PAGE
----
Read Now (at No Charge)
How to navigate to "Straying Home," an on-line book about adolescent self-discovery through global travel. Just click on a Chapter tab, 1 to 5, immediately below.
- Chapter 1: "Home."
- Chapter 2: "Taking Leave of Love: 1960"
- Chapter 3: "European Paths: Fall, 1960"
- Chapter 4: "West Africa, 1960-61"
- Chapter 5: "Beeline Back to Love"
- Page 6: An engaging In-Print Gift Book Suggestion: Pacific Northwest Stories of Home, Garden, Fishing and Boating, Growing Up WW II ERA.
Saturday, January 20, 2018
MERYL STREEP HONORS THE WASHINGTON POST
“Darrell, do you want to go to the film today?” My wife posed the question.
“What film, again?”
“’The Post.’ It’s about the Washington Post and the Pentagon Papers. Directed by Steven Spielberg.”
“I definitely want to see that,” I replied.
It covers a contentious period in the history of the United States. The controversy about the Pentagon Papers came to a head in 1971. Richard Nixon was President. He resigned the office in 1974. Nixon, played by an actor, is seen in a bit part in the film.
The major roles in the film include that of Katharine Graham, then-owner of the Post, and her staff of editors and reporters.
Graham's role is marvelous, both clever and strong in asserting her authority amidst rooms-full of male investors and newspaper executives. Stock investors are portrayed as Graham wanted to raise funds through a stock sale. She succeeds in selling shares and thus raising funds to improve the paper—two huge goals in a male-dominated sectors of society.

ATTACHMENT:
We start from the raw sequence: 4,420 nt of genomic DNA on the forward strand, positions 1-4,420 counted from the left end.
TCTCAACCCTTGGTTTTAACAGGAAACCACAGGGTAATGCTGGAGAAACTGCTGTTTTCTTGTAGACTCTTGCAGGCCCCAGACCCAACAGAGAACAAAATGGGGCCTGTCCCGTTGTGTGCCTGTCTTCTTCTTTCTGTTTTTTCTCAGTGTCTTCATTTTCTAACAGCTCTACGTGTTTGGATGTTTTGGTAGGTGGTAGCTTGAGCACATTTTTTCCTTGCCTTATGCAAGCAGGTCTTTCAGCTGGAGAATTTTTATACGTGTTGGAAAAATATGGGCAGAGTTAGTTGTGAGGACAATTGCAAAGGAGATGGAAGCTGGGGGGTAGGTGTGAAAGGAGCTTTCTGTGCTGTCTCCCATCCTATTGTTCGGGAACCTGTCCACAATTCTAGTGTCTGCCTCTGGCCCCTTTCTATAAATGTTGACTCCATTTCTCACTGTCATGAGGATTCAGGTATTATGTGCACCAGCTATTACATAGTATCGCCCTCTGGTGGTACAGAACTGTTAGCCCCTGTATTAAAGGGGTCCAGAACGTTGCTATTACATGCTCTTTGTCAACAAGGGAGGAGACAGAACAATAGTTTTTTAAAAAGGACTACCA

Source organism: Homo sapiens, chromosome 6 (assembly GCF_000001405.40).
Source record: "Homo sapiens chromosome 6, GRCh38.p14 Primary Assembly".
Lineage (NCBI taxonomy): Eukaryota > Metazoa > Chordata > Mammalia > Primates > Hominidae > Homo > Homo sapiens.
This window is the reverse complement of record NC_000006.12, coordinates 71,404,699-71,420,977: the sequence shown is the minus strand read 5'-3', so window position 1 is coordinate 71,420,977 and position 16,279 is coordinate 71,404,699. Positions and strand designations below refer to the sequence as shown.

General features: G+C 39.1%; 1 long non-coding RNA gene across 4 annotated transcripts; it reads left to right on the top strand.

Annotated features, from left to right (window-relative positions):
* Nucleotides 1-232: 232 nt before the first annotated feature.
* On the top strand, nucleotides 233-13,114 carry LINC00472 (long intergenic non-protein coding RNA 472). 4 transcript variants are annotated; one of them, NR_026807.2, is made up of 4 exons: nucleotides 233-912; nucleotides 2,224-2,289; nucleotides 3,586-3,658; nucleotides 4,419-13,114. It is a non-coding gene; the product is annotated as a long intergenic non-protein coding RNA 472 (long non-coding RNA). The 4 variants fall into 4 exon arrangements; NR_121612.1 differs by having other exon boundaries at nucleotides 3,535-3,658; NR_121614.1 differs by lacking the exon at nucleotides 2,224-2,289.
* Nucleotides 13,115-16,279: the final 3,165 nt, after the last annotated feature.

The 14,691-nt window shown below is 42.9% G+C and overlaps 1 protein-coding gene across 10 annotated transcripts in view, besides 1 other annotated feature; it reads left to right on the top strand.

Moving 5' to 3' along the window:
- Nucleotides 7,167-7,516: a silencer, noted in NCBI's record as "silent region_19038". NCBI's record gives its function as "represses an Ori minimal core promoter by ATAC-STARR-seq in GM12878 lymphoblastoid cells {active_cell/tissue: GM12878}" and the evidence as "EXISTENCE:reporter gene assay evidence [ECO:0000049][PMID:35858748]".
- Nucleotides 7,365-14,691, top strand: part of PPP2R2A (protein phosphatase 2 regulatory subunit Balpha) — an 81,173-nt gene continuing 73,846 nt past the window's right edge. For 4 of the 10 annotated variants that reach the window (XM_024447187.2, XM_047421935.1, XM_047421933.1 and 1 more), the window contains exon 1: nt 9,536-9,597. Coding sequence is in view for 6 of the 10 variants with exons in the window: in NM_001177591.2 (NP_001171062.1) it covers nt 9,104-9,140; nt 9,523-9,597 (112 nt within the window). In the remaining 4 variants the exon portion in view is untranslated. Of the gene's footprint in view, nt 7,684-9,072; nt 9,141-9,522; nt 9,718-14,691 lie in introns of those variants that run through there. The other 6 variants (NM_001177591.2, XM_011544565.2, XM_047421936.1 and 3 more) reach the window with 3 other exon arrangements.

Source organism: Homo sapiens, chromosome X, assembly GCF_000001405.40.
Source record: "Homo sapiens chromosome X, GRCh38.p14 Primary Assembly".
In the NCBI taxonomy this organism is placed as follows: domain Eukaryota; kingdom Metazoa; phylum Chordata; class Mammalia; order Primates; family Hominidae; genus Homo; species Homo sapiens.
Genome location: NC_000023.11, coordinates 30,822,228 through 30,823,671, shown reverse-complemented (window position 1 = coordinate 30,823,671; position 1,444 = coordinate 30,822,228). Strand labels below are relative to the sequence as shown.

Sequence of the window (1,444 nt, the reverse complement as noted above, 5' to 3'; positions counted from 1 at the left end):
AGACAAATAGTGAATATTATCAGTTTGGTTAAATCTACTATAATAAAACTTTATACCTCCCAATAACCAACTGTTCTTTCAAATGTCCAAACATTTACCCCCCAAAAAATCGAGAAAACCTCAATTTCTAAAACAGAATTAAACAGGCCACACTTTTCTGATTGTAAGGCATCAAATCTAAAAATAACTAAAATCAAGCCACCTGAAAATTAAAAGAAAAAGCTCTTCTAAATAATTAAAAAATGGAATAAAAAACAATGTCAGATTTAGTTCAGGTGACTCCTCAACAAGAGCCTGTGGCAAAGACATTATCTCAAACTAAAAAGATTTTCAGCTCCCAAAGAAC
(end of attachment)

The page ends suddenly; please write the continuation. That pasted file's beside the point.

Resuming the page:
The film is as much devoted to the spunk of this ground-breaking woman as it is to the national dispute over the Pentagon Papers. The film accurately portrays the U.S. government of the time as seeking to protect its authority to keep the Pentagon Papers secret.
Katharine Graham wins her business battles in two ways. First, she raised money and the quality of the newspaper. Second, she won journalism battles by prevailing over cautious editors, with a result that the Pentagon Papers were reported in The Washington Post only shortly after The New York Times.
This work is in the public domain in the United States because it is a work prepared by an officer or employee of the United States Government as part of that person’s official duties under the terms of Title 17, Ch. 1, Section 105 of the US Code via Wikimedia Commons
“Local paper no more” is one of the tag lines to remember from the film.
The Supreme Court of the time plays a climactic role when it’s portrayed delivering a 6-to-3 decision in favor of publication of the Pentagon Papers. The line I remember is: "The press is for the governed, not the governors."
I judge that the film is very relevant to the situation in the United States in 2018. The lessons I draw are 1, it’s not unusual for high elected officials to seek to trounce opponents by any and all means and 2, women may make very good executive decisions.
I urge you to see the film. Draw your own conclusions, enjoy, and apply the lessons to generate a better climate for women today and in the future.